A recent decision at sheriff court level determines for the first time the correct interpretation of regulation 4 of the Divorce etc. (Pensions) (Scotland) Regulations 2000. Those regulations set out, inter alia, the basis upon which pensions of differing types are to be valued for the purposes of divorce proceedings, and a formula which is to be applied in circumstances where that valuation has to be apportioned to reflect the fact the pension may have been in existence both prior to and after the marriage.
For many years there has been a debate over the correct approach to the interpretation of the apportionment formula. That requires the value of the pension at the date the parties separate or commence divorce proceedings to be adjusted having regard to (i) the period of membership within the pension scheme from the date of its commencement to the “relevant date” (as defined in the 1985 Act), known in the formula as “C” and (ii) the period of “C” which falls between the date of marriage and the “relevant date”, known in the formula as “B”. No definition is given in the regulation of “period of membership”, “membership” or “member”, albeit the regulations as a whole do recognise that there are differing types of membership.
In the case of TCM v AFMM, Kirsty Malcolm of Westwater Advocates, was instructed to represent the interests of the husband and pursuer in divorce proceedings where the primary issue was the correct approach to be taken to the apportionment of his pension. Parties were agreed that the pension had a value of £172,748.38 as at the relevant date. The dispute related to the correct interpretation of the term “period of membership” in regulation 4, and whether that should be given a literal interpretation or a purposive, and therefore more limited, interpretation. Applying the apportionment formula on a literal basis resulted in the value of the pension for divorce purposes being £138,734, whilst a purposive approach resulted in the value being £10,002.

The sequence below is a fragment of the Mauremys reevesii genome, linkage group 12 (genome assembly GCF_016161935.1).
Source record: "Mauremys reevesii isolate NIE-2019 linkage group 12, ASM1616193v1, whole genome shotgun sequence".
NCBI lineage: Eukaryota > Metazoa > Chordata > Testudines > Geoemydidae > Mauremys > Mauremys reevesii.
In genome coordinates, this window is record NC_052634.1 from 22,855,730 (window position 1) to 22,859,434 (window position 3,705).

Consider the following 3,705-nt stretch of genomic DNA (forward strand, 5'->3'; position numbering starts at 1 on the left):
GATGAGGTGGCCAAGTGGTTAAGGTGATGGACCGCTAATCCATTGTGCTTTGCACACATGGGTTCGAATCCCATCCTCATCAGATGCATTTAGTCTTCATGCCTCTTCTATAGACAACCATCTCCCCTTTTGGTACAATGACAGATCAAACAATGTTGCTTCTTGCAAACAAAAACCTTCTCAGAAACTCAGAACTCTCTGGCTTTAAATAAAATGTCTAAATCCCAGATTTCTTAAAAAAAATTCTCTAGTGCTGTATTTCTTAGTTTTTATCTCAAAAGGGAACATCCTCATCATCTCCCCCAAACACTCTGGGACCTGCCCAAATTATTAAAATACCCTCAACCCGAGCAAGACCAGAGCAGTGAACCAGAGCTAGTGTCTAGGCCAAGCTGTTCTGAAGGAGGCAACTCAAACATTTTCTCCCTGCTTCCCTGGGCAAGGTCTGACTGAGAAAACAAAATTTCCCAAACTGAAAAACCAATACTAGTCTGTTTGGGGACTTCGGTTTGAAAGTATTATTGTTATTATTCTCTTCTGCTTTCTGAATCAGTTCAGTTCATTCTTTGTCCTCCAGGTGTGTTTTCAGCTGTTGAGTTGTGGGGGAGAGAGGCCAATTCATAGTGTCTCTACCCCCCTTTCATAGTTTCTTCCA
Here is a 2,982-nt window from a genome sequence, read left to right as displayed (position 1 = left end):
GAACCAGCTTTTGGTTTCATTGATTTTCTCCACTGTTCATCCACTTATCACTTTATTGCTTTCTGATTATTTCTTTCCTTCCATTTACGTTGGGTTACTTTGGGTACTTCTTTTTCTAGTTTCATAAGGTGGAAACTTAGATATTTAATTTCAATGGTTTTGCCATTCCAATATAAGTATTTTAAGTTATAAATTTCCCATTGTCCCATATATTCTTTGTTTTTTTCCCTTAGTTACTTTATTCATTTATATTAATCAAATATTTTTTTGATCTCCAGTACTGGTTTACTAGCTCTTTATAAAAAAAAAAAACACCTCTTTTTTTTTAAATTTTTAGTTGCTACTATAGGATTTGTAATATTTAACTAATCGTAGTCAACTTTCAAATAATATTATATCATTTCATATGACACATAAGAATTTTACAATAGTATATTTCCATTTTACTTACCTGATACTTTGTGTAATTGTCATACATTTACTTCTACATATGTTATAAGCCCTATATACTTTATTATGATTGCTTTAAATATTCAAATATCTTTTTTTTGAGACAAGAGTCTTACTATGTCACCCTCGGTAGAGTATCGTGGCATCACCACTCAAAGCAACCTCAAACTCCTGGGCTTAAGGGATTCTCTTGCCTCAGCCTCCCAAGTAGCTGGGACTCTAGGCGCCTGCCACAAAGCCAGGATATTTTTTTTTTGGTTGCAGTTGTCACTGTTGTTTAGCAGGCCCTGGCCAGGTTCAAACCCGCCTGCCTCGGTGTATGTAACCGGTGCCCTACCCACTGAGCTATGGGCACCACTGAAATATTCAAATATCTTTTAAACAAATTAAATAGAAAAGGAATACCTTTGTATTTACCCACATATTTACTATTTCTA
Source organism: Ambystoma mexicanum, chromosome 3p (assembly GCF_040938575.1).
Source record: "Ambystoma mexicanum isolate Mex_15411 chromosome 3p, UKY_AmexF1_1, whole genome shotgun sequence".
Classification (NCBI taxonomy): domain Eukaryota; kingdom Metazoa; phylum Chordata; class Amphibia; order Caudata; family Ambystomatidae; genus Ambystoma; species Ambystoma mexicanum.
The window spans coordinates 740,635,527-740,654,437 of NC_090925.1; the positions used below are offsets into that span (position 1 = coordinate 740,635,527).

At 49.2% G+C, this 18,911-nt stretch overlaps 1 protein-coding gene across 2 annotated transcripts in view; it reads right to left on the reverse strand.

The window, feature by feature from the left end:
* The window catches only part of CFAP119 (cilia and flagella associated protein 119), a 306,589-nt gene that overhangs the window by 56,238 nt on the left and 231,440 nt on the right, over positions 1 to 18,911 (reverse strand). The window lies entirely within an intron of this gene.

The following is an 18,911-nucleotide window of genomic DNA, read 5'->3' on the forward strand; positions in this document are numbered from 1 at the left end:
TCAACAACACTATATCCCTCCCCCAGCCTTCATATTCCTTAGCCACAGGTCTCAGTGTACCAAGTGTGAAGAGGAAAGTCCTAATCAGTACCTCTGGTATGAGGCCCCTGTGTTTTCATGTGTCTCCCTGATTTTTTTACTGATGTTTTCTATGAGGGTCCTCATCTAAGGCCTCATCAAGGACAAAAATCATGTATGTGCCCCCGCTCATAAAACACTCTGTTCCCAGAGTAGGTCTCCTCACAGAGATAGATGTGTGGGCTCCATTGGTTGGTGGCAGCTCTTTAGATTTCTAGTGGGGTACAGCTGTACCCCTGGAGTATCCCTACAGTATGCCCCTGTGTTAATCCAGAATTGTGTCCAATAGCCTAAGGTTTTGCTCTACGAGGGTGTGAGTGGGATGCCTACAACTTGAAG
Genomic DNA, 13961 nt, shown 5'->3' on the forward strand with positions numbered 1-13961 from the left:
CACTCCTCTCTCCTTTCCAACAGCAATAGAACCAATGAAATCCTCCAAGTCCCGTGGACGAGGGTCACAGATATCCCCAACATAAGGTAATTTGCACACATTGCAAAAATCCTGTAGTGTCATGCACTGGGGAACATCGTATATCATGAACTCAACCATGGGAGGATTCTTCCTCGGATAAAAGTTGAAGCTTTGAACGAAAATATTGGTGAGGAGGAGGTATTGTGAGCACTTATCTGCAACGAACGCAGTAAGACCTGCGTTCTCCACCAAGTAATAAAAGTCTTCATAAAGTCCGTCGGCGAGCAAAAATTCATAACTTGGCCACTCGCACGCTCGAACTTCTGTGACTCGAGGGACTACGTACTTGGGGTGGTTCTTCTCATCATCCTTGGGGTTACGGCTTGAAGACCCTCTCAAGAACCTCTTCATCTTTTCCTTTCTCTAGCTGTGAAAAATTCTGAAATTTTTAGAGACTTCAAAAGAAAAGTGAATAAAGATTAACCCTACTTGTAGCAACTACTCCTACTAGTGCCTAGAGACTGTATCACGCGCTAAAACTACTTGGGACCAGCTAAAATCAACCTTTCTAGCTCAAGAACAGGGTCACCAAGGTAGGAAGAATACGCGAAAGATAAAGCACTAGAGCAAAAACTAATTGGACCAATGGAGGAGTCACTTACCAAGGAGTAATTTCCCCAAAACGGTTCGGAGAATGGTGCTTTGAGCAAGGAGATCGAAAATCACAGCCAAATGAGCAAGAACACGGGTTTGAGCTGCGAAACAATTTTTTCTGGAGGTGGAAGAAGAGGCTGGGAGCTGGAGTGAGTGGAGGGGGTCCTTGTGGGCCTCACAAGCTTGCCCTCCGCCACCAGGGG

The pursuer’s proposition was that a purposive approach was the correct one; that “period of membership” could only be interpreted as including “active membership” and periods of deferred or pensioner membership had to be excluded. That gave recognition to the fact that in regulation 4 the definition of “B” in the formula permits that “B” can be a zero, whereas a literal interpretation rendered that an impossible scenario. The purposive approach also gave effect to the intentions of the primary legislation in respect of which the regulations were made, by only taking into account the period over which actual contributions were being made or benefits being accrued, during the marriage. The pursuer in this case had only been an active member in his pension for four months after he married; albeit his marriage lasted a further 25 years, the bulk of its value had clearly accrued during his employment prior to marriage. He was a pensioner member right up to the point he separated, but he had added no value to the pension. Sheriff Holligan, at Edinburgh Sheriff Court upheld the pursuer’s position that “period of membership” in regulation 4 should be interpreted as “active membership”, and therefore the value of the pension for divorce purposes was £10,002.
Kirsty Malcolm said “Although this is a decision at sheriff court level it gives judicial confirmation of the approach to interpretation that has been held by many family law practitioners to be the correct one, for many years. Pensions are often very valuable assets to be accounted for on divorce, and this case will hopefully assist in ensuring that only that value which is properly attributable to the contributions or income of the pension holder during the marriage is taken into account.”